Fleas and ticks sadly are a part of life for most dogs during warm weather months. Fleas are tiny wingless insects with an extremely hard outer shell that makes them difficult to kill, and, being exceptionally prolific, they can multiply to thousands in a short time. The tireless flea can jump 10,000 times without stopping; its flat body allows it to move easily through fur, and its powerful legs come with “rakes”, which help it hang on to the hair of its host. During the winter months, fleas are usually dormant, residing in well-protected hideaways that resist cold weather, but once things start looking sunnier, they emerge from their resting places, eagerly looking for any warm-blooded creature that happens by. Once fleas finds a tasty dog, they have a two-part mission—to suck blood and lay eggs. The dog enables them to survive and reproduce.

Mark Twain is credited with saying that “it’s a good thing for a dog to have a flea or two—it keeps his mind off being a dog.” The fact is that If you find a flea( or two) on your dog, you can be sure that there are many more, and fleas make any dog’s life miserable and can quickly cause a long lasting infestation in your home, creating a nightmare for both two legs and four legs.

What purpose do they have? You can’t swat them like a fly; you can’t squish them like a cockroach…they just bite and jump away, so why do they exist? What purpose do they have? As Sarah Kane asks, “Was there ever a dog that praised his fleas?” Obviously the answer is NO, and there has never been a human who praised fleas either. VCA Animal Hospital estimates that a dog with 25 fleas gets bitten 600 times a day, causing major discomfort, but fleas also cause skin allergies and anemia and potentially transmit tapeworms.

The American Veterinary Medical Association reports that flea-related diseases account for more than a third of the total cases they treat in small companion animals, and urge responsible caregivers to use flea (and tick) preventatives BEFORE they have a problem. For some reason, many caregivers seem to react to fleas AFTER the fact. They tend to treat pets when they see fleas, and then stop if they no longer see fleas, which results in a frustrating ongoing cycle of re-infestation. Flea larvae burrow into cool, dark places like carpeting and crevices along walls where they feed on adult flea feces and other organic debris, and since flea pupa can remain dormant for more than a year, prevention is definitely better than cure.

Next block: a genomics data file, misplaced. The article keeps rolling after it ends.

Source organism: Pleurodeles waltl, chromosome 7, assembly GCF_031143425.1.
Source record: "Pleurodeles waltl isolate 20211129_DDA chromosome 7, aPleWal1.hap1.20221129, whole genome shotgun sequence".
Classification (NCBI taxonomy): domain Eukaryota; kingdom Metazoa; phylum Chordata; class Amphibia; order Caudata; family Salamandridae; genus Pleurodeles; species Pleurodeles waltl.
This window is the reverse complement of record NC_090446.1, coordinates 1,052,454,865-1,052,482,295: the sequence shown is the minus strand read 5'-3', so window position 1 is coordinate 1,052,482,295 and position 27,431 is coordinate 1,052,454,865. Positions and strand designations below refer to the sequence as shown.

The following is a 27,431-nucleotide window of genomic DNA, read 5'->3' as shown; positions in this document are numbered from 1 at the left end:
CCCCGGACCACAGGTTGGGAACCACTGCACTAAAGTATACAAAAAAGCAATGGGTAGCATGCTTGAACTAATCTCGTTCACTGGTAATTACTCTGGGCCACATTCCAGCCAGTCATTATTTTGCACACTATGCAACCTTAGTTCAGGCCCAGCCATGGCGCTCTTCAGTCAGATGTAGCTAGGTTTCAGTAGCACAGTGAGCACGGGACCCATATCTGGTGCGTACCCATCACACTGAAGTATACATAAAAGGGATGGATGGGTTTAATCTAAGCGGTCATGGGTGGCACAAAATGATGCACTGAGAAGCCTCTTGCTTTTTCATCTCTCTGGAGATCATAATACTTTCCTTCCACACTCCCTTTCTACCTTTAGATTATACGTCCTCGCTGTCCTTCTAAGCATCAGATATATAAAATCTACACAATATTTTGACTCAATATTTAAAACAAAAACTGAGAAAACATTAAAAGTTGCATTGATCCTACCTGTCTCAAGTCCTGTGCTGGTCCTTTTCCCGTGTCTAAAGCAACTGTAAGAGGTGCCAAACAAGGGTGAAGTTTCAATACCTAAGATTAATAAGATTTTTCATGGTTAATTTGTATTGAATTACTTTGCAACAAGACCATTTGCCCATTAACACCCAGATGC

An array of commercial products is available to rid your dog of fleas, or prevent them from taking up residence in the first place, but consult your vet about easy-to- use preventative treatments and remedies. Millions of people purchase over-the-counter products believing they couldn’t be sold unless they were proven to be safe. Not so: they are often in-effective, and sometimes toxic. Talk to your veterinarian about a safe, effective plan of attack, and once the choice is made, be consistent in its application. If you forget a scheduled treatment, your dog is at risk. Keep a reminder system on your refrigerator. Or phone. Implementation of some relatively easy strategies can protect everyone in your household, both human and animal, from these nasty parasites.

“The flea, though he may kill none, he does all the harm he can.” John Donne